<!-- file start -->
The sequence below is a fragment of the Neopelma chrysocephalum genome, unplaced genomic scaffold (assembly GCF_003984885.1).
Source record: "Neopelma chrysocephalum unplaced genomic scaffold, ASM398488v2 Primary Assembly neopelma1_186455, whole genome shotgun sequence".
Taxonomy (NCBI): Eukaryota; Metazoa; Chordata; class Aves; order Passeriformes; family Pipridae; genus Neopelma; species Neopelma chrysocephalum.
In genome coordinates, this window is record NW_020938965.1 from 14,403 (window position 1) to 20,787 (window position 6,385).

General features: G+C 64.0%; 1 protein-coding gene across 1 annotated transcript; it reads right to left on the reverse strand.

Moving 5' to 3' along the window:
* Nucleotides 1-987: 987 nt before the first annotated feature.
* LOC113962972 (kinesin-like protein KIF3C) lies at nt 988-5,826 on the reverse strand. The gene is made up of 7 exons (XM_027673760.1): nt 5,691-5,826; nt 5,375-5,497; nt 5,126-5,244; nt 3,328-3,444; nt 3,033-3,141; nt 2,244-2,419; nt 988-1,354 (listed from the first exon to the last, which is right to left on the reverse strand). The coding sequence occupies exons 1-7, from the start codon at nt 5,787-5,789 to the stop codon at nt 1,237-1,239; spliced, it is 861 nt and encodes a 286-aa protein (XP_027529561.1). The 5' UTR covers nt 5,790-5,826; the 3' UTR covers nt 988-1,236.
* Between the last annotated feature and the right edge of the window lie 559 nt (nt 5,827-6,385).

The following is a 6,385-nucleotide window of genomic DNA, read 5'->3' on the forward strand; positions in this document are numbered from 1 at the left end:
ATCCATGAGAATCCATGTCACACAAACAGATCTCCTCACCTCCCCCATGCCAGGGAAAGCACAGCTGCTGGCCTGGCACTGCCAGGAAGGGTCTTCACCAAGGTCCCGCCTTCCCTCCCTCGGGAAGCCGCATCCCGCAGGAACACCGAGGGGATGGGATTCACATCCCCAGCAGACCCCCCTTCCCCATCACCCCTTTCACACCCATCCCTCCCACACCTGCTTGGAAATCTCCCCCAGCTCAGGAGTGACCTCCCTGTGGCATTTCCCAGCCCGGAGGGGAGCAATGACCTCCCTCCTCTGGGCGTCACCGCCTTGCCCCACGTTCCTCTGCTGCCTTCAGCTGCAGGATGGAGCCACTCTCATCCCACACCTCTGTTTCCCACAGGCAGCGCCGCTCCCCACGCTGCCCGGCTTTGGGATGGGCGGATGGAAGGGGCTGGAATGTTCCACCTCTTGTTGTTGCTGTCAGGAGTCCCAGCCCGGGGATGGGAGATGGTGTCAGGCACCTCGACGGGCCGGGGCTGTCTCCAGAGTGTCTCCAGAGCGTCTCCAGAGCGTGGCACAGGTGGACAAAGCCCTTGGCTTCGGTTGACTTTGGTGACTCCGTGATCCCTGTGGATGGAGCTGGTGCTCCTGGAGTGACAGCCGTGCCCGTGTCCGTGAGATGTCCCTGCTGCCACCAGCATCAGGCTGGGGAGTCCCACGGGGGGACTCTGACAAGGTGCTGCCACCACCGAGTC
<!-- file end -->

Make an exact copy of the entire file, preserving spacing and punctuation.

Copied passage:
The sequence below is a fragment of the Neopelma chrysocephalum genome, unplaced genomic scaffold (assembly GCF_003984885.1).
Source record: "Neopelma chrysocephalum unplaced genomic scaffold, ASM398488v2 Primary Assembly neopelma1_186455, whole genome shotgun sequence".
Taxonomy (NCBI): Eukaryota; Metazoa; Chordata; class Aves; order Passeriformes; family Pipridae; genus Neopelma; species Neopelma chrysocephalum.
In genome coordinates, this window is record NW_020938965.1 from 14,403 (window position 1) to 20,787 (window position 6,385).

General features: G+C 64.0%; 1 protein-coding gene across 1 annotated transcript; it reads right to left on the reverse strand.

Moving 5' to 3' along the window:
* Nucleotides 1-987: 987 nt before the first annotated feature.
* LOC113962972 (kinesin-like protein KIF3C) lies at nt 988-5,826 on the reverse strand. The gene is made up of 7 exons (XM_027673760.1): nt 5,691-5,826; nt 5,375-5,497; nt 5,126-5,244; nt 3,328-3,444; nt 3,033-3,141; nt 2,244-2,419; nt 988-1,354 (listed from the first exon to the last, which is right to left on the reverse strand). The coding sequence occupies exons 1-7, from the start codon at nt 5,787-5,789 to the stop codon at nt 1,237-1,239; spliced, it is 861 nt and encodes a 286-aa protein (XP_027529561.1). The 5' UTR covers nt 5,790-5,826; the 3' UTR covers nt 988-1,236.
* Between the last annotated feature and the right edge of the window lie 559 nt (nt 5,827-6,385).

The following is a 6,385-nucleotide window of genomic DNA, read 5'->3' on the forward strand; positions in this document are numbered from 1 at the left end:
ATCCATGAGAATCCATGTCACACAAACAGATCTCCTCACCTCCCCCATGCCAGGGAAAGCACAGCTGCTGGCCTGGCACTGCCAGGAAGGGTCTTCACCAAGGTCCCGCCTTCCCTCCCTCGGGAAGCCGCATCCCGCAGGAACACCGAGGGGATGGGATTCACATCCCCAGCAGACCCCCCTTCCCCATCACCCCTTTCACACCCATCCCTCCCACACCTGCTTGGAAATCTCCCCCAGCTCAGGAGTGACCTCCCTGTGGCATTTCCCAGCCCGGAGGGGAGCAATGACCTCCCTCCTCTGGGCGTCACCGCCTTGCCCCACGTTCCTCTGCTGCCTTCAGCTGCAGGATGGAGCCACTCTCATCCCACACCTCTGTTTCCCACAGGCAGCGCCGCTCCCCACGCTGCCCGGCTTTGGGATGGGCGGATGGAAGGGGCTGGAATGTTCCACCTCTTGTTGTTGCTGTCAGGAGTCCCAGCCCGGGGATGGGAGATGGTGTCAGGCACCTCGACGGGCCGGGGCTGTCTCCAGAGTGTCTCCAGAGCGTCTCCAGAGCGTGGCACAGGTGGACAAAGCCCTTGGCTTCGGTTGACTTTGGTGACTCCGTGATCCCTGTGGATGGAGCTGGTGCTCCTGGAGTGACAGCCGTGCCCGTGTCCGTGAGATGTCCCTGCTGCCACCAGCATCAGGCTGGGGAGTCCCACGGGGGGACTCTGACAAGGTGCTGCCACCACCGAGTC